New dates from culturally modified red pine rediscovered in the Boundary Waters Canoe Area Wilderness in northern Minnesota provide an opportunity to merge tree-ring records of human land use with archaeological records, historical travel accounts, and traditional knowledge to enhance understanding of Anishinaabeg land tenure in the Wilderness. Records from 244 culturally modified trees (CMTs) demonstrate varying intensities of human use along historical water routes, notably the Border Route that connected Grand Portage to Rainy Lake and Lake of the Woods during the North American fur trade. Crossdated modification years from 119 CMTs provide direct evidence of human-landscape interaction along historical travel routes utilized by Anishinaabeg and Euro-American traders from the mid-1700s to the early 1900s. This CMT network preserves a fading biological record of fur-trade-era cultural history that contributes to a growing cross-cultural conversation on the storied traditional use of a cultural landscape that is now the most visited federal wilderness area in the United States.
Bibliographical noteFunding Information:
This research was only possible with the support and efforts of a broad network of collaborators. Fieldwork was rigorous and could not have been completed without substantial efforts from Ben Matthys, Liz Schneider, Danica Larson, Ryan Brown, Heather Hoffman, Liam Martin, John Eads, Elizabeth Tanner, and Nicholas Harnish. The ideas and understanding that guided our approach to this research were shaped through numerous conversations with collaborators and stakeholders. Bill Latady provided valuable insight in the development of this project and facilitated conversations with members of the Bois Forte Band of Chippewa. Brian Jackson and Trevor Gibb invested in this process and helped us connect with members of the Lac La Croix First Nation. Conversations with Elders, council members, and knowledge carriers of the Bois Forte Band of Chippewa, Fond du Lac Band of Lake Superior Chippewa, and Lac La Croix First Nation guided our approaches to sampling and helped form our interpretations of the tree-ring data. Sharing of stories and perspectives among the People, Fire, and Pines working group supported by the Coalition for Archaeological Synthesis (CfAS) shaped our interpretations of the data reported here, the implications derived for reconciling stewardship of the protected areas in the Border Lakes with the ever-growing understanding of the Border Lakes as a cultural landscape rather than a wilderness, and our approach to disseminating this work. Immense thanks to Jeff Savage, Jessica Atatise, and Robin Kimmerer for their collaboration in this effort. Finally, we wish to acknowledge that this work offers only a glimmer of the deep cultural heritage of the Border Lakes Region, and that the land in which we worked has seen the footsteps and paddles of many cultures, including Lakota, Assiniboine, Cree, and Anishinaabeg. To all those who have gone before, gichi-miigwech. The datasets developed and analyzed during the current study are available from the corresponding author on reasonable request.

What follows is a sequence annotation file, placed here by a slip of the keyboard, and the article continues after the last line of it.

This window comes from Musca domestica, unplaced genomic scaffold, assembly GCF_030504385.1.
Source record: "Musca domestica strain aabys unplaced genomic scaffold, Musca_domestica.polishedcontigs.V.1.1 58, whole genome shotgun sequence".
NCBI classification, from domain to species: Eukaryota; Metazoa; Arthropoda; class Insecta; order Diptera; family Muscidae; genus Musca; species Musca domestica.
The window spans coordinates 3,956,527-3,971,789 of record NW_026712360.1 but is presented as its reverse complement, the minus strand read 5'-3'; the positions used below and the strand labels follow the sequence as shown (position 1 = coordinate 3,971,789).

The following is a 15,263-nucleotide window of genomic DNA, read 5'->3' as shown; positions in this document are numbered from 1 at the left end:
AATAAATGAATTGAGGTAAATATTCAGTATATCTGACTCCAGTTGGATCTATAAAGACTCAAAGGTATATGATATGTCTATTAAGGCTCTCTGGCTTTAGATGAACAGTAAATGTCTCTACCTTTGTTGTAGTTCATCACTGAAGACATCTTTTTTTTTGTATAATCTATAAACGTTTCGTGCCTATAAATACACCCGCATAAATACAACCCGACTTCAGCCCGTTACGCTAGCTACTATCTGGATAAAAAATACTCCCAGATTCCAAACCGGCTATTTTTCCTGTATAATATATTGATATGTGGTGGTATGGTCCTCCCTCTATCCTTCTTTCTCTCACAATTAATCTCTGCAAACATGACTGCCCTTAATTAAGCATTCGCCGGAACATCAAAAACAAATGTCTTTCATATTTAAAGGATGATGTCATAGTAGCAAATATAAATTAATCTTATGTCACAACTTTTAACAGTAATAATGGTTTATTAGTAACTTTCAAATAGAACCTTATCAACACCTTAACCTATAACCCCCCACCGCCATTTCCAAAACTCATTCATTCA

Funding for this study was provided by National Science Foundation grants 1359868, 1359863, and 1560919, the Coalition for Archaeological Synthesis, and the USDA Forest Service.
© 2019, The Author(s).
- Anishinaabe landuse
- Boundary Waters Canoe Crea Wilderness
- Culturally modified trees
- Fur trade
- Minnesota, USA